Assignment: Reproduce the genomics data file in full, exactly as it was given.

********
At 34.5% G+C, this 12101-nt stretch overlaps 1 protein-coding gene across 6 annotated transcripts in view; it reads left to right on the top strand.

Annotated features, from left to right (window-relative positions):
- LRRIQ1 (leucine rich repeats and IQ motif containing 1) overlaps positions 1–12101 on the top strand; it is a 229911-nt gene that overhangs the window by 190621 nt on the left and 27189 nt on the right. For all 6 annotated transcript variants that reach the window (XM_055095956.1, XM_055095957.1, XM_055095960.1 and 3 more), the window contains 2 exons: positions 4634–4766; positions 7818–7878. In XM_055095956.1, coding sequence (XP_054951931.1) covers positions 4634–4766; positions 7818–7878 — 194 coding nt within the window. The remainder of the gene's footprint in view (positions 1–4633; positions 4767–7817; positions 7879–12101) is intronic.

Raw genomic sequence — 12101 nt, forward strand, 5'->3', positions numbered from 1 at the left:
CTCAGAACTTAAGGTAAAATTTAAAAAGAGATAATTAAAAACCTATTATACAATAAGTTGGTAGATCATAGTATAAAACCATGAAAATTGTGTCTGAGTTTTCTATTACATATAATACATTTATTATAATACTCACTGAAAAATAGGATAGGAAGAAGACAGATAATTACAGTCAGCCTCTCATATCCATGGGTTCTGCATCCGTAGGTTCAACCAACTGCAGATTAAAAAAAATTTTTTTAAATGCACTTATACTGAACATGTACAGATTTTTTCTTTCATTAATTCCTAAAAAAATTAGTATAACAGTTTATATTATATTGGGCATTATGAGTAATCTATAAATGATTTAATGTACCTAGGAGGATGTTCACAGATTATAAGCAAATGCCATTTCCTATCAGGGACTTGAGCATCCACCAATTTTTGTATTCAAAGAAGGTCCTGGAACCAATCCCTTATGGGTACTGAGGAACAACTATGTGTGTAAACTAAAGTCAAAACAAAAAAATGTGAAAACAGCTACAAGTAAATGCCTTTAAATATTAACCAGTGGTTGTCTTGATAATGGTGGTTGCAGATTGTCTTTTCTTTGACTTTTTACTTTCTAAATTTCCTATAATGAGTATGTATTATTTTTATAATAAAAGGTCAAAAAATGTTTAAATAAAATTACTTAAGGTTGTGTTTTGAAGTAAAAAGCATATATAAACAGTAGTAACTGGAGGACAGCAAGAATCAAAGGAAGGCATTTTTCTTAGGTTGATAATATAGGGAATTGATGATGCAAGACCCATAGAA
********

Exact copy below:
At 34.5% G+C, this 12101-nt stretch overlaps 1 protein-coding gene across 6 annotated transcripts in view; it reads left to right on the top strand.

Annotated features, from left to right (window-relative positions):
- LRRIQ1 (leucine rich repeats and IQ motif containing 1) overlaps positions 1–12101 on the top strand; it is a 229911-nt gene that overhangs the window by 190621 nt on the left and 27189 nt on the right. For all 6 annotated transcript variants that reach the window (XM_055095956.1, XM_055095957.1, XM_055095960.1 and 3 more), the window contains 2 exons: positions 4634–4766; positions 7818–7878. In XM_055095956.1, coding sequence (XP_054951931.1) covers positions 4634–4766; positions 7818–7878 — 194 coding nt within the window. The remainder of the gene's footprint in view (positions 1–4633; positions 4767–7817; positions 7879–12101) is intronic.

Raw genomic sequence — 12101 nt, forward strand, 5'->3', positions numbered from 1 at the left:
CTCAGAACTTAAGGTAAAATTTAAAAAGAGATAATTAAAAACCTATTATACAATAAGTTGGTAGATCATAGTATAAAACCATGAAAATTGTGTCTGAGTTTTCTATTACATATAATACATTTATTATAATACTCACTGAAAAATAGGATAGGAAGAAGACAGATAATTACAGTCAGCCTCTCATATCCATGGGTTCTGCATCCGTAGGTTCAACCAACTGCAGATTAAAAAAAATTTTTTTAAATGCACTTATACTGAACATGTACAGATTTTTTCTTTCATTAATTCCTAAAAAAATTAGTATAACAGTTTATATTATATTGGGCATTATGAGTAATCTATAAATGATTTAATGTACCTAGGAGGATGTTCACAGATTATAAGCAAATGCCATTTCCTATCAGGGACTTGAGCATCCACCAATTTTTGTATTCAAAGAAGGTCCTGGAACCAATCCCTTATGGGTACTGAGGAACAACTATGTGTGTAAACTAAAGTCAAAACAAAAAAATGTGAAAACAGCTACAAGTAAATGCCTTTAAATATTAACCAGTGGTTGTCTTGATAATGGTGGTTGCAGATTGTCTTTTCTTTGACTTTTTACTTTCTAAATTTCCTATAATGAGTATGTATTATTTTTATAATAAAAGGTCAAAAAATGTTTAAATAAAATTACTTAAGGTTGTGTTTTGAAGTAAAAAGCATATATAAACAGTAGTAACTGGAGGACAGCAAGAATCAAAGGAAGGCATTTTTCTTAGGTTGATAATATAGGGAATTGATGATGCAAGACCCATAGAA